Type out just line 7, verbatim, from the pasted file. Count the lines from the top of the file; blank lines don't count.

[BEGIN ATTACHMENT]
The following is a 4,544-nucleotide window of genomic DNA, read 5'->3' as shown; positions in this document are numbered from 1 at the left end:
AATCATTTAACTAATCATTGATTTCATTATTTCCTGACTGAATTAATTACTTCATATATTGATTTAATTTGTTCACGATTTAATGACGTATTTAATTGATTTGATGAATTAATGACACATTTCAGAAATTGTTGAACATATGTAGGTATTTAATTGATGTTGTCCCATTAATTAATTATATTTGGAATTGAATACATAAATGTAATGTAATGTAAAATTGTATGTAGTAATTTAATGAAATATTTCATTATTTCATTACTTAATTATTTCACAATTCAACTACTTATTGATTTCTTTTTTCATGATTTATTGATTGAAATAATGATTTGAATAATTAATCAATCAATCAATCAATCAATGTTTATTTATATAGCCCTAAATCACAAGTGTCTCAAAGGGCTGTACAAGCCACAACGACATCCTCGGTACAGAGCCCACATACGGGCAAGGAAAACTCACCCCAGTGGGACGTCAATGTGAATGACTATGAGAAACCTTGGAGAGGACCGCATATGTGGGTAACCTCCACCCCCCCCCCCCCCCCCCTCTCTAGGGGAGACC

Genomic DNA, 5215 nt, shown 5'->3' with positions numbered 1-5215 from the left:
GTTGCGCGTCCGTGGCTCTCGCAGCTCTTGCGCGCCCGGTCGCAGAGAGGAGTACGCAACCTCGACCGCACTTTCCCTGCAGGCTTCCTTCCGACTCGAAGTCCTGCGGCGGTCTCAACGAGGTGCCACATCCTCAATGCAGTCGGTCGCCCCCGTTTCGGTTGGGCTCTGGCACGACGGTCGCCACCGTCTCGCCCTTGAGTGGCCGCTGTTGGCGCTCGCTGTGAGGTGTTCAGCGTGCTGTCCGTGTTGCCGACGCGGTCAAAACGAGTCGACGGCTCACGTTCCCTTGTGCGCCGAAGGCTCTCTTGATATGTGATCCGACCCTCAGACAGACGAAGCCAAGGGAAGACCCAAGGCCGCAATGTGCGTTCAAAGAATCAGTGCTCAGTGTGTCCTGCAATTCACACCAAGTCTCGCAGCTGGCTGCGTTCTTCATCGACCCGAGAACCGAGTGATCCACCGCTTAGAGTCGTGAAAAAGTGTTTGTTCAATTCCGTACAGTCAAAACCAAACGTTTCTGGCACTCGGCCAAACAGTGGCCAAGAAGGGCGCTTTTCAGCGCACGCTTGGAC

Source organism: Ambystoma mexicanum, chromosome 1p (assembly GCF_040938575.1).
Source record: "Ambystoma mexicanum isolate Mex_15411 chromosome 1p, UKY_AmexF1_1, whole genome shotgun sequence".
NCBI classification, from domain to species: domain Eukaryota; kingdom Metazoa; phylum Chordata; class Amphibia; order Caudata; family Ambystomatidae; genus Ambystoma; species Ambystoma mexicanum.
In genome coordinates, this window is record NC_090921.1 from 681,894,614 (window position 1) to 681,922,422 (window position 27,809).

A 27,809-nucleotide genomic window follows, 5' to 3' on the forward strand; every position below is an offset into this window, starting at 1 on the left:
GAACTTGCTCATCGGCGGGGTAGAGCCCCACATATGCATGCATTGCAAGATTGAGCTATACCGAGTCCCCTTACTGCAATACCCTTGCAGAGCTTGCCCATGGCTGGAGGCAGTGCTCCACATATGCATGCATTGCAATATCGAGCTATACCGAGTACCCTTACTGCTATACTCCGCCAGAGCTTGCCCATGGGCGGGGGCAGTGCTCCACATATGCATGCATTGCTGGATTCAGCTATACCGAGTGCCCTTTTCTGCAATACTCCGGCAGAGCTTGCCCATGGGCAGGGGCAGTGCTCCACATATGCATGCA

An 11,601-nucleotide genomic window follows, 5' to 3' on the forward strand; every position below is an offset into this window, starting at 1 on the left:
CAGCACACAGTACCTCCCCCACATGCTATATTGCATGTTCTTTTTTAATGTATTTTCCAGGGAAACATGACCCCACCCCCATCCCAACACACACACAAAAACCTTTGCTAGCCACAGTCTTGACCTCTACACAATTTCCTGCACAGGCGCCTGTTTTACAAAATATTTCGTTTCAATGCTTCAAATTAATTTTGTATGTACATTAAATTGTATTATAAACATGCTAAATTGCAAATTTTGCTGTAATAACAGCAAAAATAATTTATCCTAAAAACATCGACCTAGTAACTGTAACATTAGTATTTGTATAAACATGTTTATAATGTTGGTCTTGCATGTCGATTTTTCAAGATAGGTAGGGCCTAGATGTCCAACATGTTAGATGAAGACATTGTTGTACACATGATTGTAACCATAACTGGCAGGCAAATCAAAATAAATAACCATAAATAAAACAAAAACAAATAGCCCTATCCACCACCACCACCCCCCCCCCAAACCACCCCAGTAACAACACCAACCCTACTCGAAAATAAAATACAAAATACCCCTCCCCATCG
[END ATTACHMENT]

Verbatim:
NCBI classification, from domain to species: domain Eukaryota; kingdom Metazoa; phylum Chordata; class Amphibia; order Caudata; family Ambystomatidae; genus Ambystoma; species Ambystoma mexicanum.